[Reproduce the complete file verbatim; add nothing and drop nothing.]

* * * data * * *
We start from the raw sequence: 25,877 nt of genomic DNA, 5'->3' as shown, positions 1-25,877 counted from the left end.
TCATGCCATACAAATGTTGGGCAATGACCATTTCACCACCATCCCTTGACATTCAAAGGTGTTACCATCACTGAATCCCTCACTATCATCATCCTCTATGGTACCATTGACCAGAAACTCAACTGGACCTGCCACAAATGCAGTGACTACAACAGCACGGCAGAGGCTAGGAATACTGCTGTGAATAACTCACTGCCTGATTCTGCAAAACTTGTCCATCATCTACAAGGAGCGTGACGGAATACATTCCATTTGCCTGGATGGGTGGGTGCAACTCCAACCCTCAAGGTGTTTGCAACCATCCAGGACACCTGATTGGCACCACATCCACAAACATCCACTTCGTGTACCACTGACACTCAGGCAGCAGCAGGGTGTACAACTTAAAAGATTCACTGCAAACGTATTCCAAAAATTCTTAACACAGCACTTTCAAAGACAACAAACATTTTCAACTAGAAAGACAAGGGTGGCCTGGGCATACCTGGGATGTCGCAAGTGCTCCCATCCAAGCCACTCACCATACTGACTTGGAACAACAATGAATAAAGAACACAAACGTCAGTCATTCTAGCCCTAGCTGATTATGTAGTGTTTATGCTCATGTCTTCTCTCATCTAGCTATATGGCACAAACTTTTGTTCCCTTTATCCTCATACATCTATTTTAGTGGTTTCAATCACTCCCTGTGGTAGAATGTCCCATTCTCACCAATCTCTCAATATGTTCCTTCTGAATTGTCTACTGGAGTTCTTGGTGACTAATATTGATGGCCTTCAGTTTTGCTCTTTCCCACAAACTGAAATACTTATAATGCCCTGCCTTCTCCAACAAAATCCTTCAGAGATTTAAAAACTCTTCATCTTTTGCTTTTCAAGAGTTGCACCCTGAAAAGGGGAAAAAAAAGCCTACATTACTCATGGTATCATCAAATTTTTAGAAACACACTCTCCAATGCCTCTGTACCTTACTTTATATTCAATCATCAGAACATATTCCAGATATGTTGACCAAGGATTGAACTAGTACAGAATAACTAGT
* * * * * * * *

We start from the raw sequence: 25,877 nt of genomic DNA, 5'->3' as shown, positions 1-25,877 counted from the left end.
TCATGCCATACAAATGTTGGGCAATGACCATTTCACCACCATCCCTTGACATTCAAAGGTGTTACCATCACTGAATCCCTCACTATCATCATCCTCTATGGTACCATTGACCAGAAACTCAACTGGACCTGCCACAAATGCAGTGACTACAACAGCACGGCAGAGGCTAGGAATACTGCTGTGAATAACTCACTGCCTGATTCTGCAAAACTTGTCCATCATCTACAAGGAGCGTGACGGAATACATTCCATTTGCCTGGATGGGTGGGTGCAACTCCAACCCTCAAGGTGTTTGCAACCATCCAGGACACCTGATTGGCACCACATCCACAAACATCCACTTCGTGTACCACTGACACTCAGGCAGCAGCAGGGTGTACAACTTAAAAGATTCACTGCAAACGTATTCCAAAAATTCTTAACACAGCACTTTCAAAGACAACAAACATTTTCAACTAGAAAGACAAGGGTGGCCTGGGCATACCTGGGATGTCGCAAGTGCTCCCATCCAAGCCACTCACCATACTGACTTGGAACAACAATGAATAAAGAACACAAACGTCAGTCATTCTAGCCCTAGCTGATTATGTAGTGTTTATGCTCATGTCTTCTCTCATCTAGCTATATGGCACAAACTTTTGTTCCCTTTATCCTCATACATCTATTTTAGTGGTTTCAATCACTCCCTGTGGTAGAATGTCCCATTCTCACCAATCTCTCAATATGTTCCTTCTGAATTGTCTACTGGAGTTCTTGGTGACTAATATTGATGGCCTTCAGTTTTGCTCTTTCCCACAAACTGAAATACTTATAATGCCCTGCCTTCTCCAACAAAATCCTTCAGAGATTTAAAAACTCTTCATCTTTTGCTTTTCAAGAGTTGCACCCTGAAAAGGGGAAAAAAAAGCCTACATTACTCATGGTATCATCAAATTTTTAGAAACACACTCTCCAATGCCTCTGTACCTTACTTTATATTCAATCATCAGAACATATTCCAGATATGTTGACCAAGGATTGAACTAGTACAGAATAACTAGT